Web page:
What would you do if your high school aged daughter had to share a locker room with a male student?
This is exactly what’s happening with our new client, Mary (please note: real names have been concealed to protect their identity and privacy at this time). Mary is a single mother, and her daughter Vanessa is a sophomore in high school who recently transferred to a charter school in Los Angeles. Vanessa had quite a surprise when she went to her PE class and found that a boy who identifies as a girl (and dresses in a feminine manner) is not only allowed to be in the girls’ PE class, but also use the same locker room as the girls!
Vanessa and this boy, Alex, both have lockers in the same row in the locker room – away from all of the other girls. Shortly
after she joined the class, Vanessa began to be harassed by Alex. First of all, she had to change clothes in front of this boy, as changing into PE clothes was a requirement for the class. Meanwhile, Alex rarely, if ever, changed his clothes. He would watch Vanessa change at times and make comments on her appearance, even touching her hair.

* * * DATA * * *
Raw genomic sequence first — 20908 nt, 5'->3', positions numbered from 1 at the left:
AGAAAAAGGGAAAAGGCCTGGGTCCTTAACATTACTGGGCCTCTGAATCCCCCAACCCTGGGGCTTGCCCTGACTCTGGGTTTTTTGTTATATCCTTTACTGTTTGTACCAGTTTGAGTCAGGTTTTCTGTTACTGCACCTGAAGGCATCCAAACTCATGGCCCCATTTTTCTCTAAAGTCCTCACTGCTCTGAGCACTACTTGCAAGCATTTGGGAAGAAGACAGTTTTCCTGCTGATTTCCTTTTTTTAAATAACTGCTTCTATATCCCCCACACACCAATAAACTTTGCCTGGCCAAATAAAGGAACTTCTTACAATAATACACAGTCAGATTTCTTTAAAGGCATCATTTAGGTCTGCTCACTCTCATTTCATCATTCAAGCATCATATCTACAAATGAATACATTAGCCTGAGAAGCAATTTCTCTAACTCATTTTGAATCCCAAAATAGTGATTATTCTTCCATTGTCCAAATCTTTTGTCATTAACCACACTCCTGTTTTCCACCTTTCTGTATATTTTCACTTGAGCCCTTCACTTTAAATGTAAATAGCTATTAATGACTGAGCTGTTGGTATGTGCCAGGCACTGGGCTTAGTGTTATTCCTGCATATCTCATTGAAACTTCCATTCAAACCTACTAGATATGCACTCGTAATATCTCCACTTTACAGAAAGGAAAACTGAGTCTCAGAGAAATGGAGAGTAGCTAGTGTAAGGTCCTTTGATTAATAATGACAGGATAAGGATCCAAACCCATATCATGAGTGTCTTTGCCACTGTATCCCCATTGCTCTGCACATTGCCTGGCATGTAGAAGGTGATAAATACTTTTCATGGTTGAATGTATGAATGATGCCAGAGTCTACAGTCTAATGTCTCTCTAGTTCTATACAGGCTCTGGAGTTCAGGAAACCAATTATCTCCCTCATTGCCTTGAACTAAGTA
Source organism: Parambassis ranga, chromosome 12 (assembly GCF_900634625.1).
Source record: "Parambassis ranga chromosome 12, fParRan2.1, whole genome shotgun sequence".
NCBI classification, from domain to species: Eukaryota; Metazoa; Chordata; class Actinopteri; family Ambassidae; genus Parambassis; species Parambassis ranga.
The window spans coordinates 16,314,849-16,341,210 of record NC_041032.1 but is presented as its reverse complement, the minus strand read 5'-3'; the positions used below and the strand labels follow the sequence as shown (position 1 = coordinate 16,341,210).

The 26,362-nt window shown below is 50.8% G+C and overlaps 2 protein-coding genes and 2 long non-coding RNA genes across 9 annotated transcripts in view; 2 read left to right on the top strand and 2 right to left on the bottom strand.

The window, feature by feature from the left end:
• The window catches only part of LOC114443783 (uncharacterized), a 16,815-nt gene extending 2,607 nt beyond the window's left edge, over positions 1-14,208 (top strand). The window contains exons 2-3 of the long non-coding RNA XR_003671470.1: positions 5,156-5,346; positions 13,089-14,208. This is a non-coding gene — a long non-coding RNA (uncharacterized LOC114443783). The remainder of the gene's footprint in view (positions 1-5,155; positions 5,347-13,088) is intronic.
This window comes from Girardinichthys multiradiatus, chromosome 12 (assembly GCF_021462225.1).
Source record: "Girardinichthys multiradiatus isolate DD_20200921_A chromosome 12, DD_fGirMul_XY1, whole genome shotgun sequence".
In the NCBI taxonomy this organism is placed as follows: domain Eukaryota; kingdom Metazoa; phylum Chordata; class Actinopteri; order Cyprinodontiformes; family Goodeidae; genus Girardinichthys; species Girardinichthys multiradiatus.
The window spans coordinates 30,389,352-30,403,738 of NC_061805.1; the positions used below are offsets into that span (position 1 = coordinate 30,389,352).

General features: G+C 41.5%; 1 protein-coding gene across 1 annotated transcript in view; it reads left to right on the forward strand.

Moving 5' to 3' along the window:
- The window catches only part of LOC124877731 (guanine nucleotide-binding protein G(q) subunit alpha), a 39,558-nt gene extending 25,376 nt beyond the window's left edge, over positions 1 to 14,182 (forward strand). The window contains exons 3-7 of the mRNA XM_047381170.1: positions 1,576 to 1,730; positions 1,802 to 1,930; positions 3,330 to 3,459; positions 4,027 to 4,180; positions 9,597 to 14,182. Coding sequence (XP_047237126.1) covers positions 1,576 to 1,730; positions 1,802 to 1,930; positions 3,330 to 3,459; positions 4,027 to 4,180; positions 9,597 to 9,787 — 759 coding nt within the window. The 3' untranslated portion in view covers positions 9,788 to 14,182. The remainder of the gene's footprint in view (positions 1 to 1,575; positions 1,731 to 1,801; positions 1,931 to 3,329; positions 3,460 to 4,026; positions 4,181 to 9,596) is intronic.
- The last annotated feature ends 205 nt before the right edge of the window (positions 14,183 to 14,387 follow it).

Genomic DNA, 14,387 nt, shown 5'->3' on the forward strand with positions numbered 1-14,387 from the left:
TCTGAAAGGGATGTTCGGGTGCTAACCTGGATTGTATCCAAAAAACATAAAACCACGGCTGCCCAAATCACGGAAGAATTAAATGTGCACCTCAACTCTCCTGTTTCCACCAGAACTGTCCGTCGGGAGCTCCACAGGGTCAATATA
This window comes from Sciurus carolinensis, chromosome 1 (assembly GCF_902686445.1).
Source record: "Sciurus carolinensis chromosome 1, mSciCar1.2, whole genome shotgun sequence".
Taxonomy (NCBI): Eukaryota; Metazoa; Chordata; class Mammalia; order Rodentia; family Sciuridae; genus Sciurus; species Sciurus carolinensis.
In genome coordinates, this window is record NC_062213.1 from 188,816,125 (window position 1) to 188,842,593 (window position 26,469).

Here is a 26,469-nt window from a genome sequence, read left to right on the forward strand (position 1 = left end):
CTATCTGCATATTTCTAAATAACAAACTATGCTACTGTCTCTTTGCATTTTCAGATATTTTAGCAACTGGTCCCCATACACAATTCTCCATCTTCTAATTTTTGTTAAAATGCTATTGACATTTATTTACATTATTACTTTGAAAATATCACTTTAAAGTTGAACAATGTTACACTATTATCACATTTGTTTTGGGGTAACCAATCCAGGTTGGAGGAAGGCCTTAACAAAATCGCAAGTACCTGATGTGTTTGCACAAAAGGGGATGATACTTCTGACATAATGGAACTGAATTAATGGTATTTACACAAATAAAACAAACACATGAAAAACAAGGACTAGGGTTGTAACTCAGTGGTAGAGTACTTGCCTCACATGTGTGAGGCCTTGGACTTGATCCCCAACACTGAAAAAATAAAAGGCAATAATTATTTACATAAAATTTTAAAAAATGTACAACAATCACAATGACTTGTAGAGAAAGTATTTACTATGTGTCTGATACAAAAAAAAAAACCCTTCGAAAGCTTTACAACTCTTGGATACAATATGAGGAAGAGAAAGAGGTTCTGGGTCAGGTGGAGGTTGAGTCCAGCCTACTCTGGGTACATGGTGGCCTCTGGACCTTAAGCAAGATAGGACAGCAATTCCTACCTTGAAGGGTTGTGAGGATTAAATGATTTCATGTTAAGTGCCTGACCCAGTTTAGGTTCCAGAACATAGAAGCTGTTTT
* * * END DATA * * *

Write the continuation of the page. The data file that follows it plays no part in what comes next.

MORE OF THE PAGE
This situation understandably made Vanessa feel uncomfortable and quite vulnerable. Despite whatever personal identity Alex feels, he is still a boy, and Vanessa did not want to change in front of him day after day. After awhile, Vanessa started sharing a locker with a friend, away from the isolated area that she had shared with Alex.
Vanessa soon became a target and was “bullied” by Alex and his friend. At break times, Alex would often hang out in the girls’ restroom, making other girls uncomfortable, too. One time, another female student said that Alex and a female friend of his stood over one of the bathroom stalls and looked into the next stall – where she was using the facilities! When Vanessa would enter the restroom, Alex would frequently make her the subject of his verbal harassment, and even some physical intimidation.